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How To Take Away The Keys From An Elderly Driver Who Shouldn’t Be Driving
One of the most difficult situations to discuss with an elderly relative is whether they should be driving anymore.
Some elderly drivers might take it as a personal affront that their freedom to drive when they want is being taken away. Family concerns not only include the health of the elderly driver, but the potential harm to others and property, says Dr. Marion Somers, an elder care expert and author of the book “Elder Care Made Easier.”
In taking the car keys from her elderly father, Somers also had to deal with the important issue of how he would get to appointments. They covered that by selling his car and putting the money toward a transportation tab with a local taxi service; riding together by bus to many appointments so he could get used to using public transportation; having the local senior center and other groups pick him up at home; move a regular poker game with friends to his house; buying a three-wheeled adult bike with a basket; setting up deliveries from a local grocery store; and having prescriptions delivered.
Knowing when an elderly driver shouldn’t be driving any longer isn’t easy, but it’s an important discussion to have.
Elderly driving statistics show that it’s a discussion worth having. NHTSA data on elderly drivers show that they accounted for 13% of all traffic fatalities and 18% of all pedestrian fatalities. A 1997 NHTSA study found that on the basis of estimated annual travel, the fatality rate for drivers 85 and older is nine times as high as the rate for drivers ages 25-69.
As the youngest of six children, Liz Dunlap Hersey, a marketing director, found the task of taking the keys from an elderly driver fell to her when her mother was in her 80s and unable to drive safely. Instead of going it alone in telling her mom she shouldn’t be driving anymore, Hersey went to an auto mechanic — who was also an old friend — to back her up.
“When we took her car in for maintenance, he reminded her that due to the age of the car, she would need to keep investing in it to keep it in safe working order,” Hersey wrote in an email. “I used that as the launching point into a discussion on driving safety in general and how it might be time she give up rather than keep dumping money into a losing proposition.”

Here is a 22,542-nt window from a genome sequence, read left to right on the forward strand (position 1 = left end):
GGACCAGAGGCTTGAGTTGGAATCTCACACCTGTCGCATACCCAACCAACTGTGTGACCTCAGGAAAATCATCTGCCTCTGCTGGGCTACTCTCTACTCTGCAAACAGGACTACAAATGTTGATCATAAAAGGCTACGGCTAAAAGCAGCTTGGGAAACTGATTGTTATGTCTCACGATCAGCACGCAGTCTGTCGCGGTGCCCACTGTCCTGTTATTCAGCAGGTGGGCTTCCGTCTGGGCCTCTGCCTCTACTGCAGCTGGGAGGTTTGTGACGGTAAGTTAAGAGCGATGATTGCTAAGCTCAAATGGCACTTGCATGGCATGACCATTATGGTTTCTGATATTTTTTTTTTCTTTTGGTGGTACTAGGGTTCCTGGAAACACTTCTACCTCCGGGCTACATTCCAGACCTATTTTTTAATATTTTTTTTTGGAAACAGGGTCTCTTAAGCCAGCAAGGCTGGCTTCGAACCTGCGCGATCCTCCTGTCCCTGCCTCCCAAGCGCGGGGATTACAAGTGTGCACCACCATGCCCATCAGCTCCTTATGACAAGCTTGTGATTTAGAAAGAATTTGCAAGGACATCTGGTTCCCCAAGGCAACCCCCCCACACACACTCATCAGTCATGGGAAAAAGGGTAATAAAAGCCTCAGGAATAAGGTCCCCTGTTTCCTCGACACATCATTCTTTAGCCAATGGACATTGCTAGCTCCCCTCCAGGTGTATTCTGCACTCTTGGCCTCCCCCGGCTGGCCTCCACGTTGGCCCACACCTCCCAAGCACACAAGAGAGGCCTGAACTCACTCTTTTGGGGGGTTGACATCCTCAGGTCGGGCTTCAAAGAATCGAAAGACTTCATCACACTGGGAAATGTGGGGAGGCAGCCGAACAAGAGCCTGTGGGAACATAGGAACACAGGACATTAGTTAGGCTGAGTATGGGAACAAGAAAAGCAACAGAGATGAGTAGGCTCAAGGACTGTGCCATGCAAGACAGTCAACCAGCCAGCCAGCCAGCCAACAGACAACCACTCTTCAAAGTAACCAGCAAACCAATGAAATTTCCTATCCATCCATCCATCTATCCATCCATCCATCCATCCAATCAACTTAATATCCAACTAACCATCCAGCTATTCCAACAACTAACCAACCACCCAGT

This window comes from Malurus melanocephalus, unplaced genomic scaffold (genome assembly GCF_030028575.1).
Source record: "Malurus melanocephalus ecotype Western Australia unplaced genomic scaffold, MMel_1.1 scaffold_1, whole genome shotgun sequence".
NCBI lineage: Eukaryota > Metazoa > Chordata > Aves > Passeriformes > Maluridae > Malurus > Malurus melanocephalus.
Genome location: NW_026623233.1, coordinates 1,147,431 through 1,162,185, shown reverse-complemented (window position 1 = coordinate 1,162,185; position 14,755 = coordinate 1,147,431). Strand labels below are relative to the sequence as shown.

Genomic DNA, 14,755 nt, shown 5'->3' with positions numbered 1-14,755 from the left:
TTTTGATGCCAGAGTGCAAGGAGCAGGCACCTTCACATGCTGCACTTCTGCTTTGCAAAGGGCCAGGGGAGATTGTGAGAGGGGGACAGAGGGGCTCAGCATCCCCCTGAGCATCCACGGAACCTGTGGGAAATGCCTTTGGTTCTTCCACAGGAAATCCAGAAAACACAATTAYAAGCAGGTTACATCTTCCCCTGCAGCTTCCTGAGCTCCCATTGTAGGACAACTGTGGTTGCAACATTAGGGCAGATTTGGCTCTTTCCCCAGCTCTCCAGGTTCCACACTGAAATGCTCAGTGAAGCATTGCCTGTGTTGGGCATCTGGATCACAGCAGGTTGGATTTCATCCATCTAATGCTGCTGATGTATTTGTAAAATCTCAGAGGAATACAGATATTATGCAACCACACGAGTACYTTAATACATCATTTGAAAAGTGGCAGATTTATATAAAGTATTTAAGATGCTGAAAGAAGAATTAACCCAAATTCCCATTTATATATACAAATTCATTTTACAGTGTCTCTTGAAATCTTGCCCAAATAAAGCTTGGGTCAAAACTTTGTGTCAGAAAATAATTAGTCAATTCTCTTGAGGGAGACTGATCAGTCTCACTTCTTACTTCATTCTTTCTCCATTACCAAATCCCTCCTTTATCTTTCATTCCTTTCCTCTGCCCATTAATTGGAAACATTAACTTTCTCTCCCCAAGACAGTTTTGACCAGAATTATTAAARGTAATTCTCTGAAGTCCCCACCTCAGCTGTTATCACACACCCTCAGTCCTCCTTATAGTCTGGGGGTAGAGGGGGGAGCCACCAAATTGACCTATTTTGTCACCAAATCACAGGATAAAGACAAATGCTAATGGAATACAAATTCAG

Her mother agreed to stop driving, and an age issue was rationalized as an economic one.
Beyond the signs of Alzheimer’s disease or dementia, there are other signs that relatives should look for in elderly drivers, says Letha Sgritta McDowell, an elder law attorney in Virginia who advises families on when and how to take the keys away.
They include scrapes and bumps on their car, getting lost, swerving often, driving slow on a highway, and physical ailments such as slow reflexes and being unable to turn their head enough to check a blind spot, says McDowell, who adds that signs of dementia may take years to spot.
Since the elderly have more physical problems than other drivers, it’s natural for them to have difficulty driving. If you’re walking with a walker, do you have the strength to lift your foot quickly to respond to a merging car that hasn’t signaled?
Mandy Chizek, president of Charism Elder Living Services, says the elderly should be aware of how their bodies and response times change with age. Cardiac disease can slow thinking time due to blood flow changes to the brain, arthritis can make movement painful, neurologic disease such as strokes can cause not knowing how hard the brake or gas pedal is being pushed, and prolonged reaction time can lead to poor or urgent decision making and the ability to move feet from gas to brake pedal quickly.
Aging eyes can also affect elderly drivers, Chizek says. They include glaucoma and cataracts that can lead to halos around lights and make driving at night difficult, the inability of the eye to respond to changes in light and dark exposure or prolonged night blindness due to oncoming headlights after passing another car at night, and strokes and macular degeneration leading to distorted vision in one eye.
While the incident last summer of a 101-year-old driving into a crowded market is rare, it points out that some elderly drivers should not be driving if they can’t do it safely.
If they’re driving and they shouldn’t be, there’s the question of if they’re negligent,” McDowell says.
Elderly drivers are typically resistant to having their driver’s license taken away, so some states make it easier for a relative to do. Virginia, for example, allows anonymous reporting to the DMV of dangerous drivers, and the state will send the elderly driver a letter telling them to come in for a driving test. If they don’t come in they could lose their license.
In Tennessee, Becky Blanton had to make the hard choice of taking her mother to court to have her license taken away after her mom got in three accidents in a week because she had dementia.
Blanton said the state police told her they couldn’t stop her from driving unless she chose to go to the DMV and get tested. Blanton had to get the courts involved to prove incompetence, and she ended up having to put her mom in a nursing home that treats Alzheimer’s.
It was a tough choice but one that may have saved someone’s life — possibly her mother’s.
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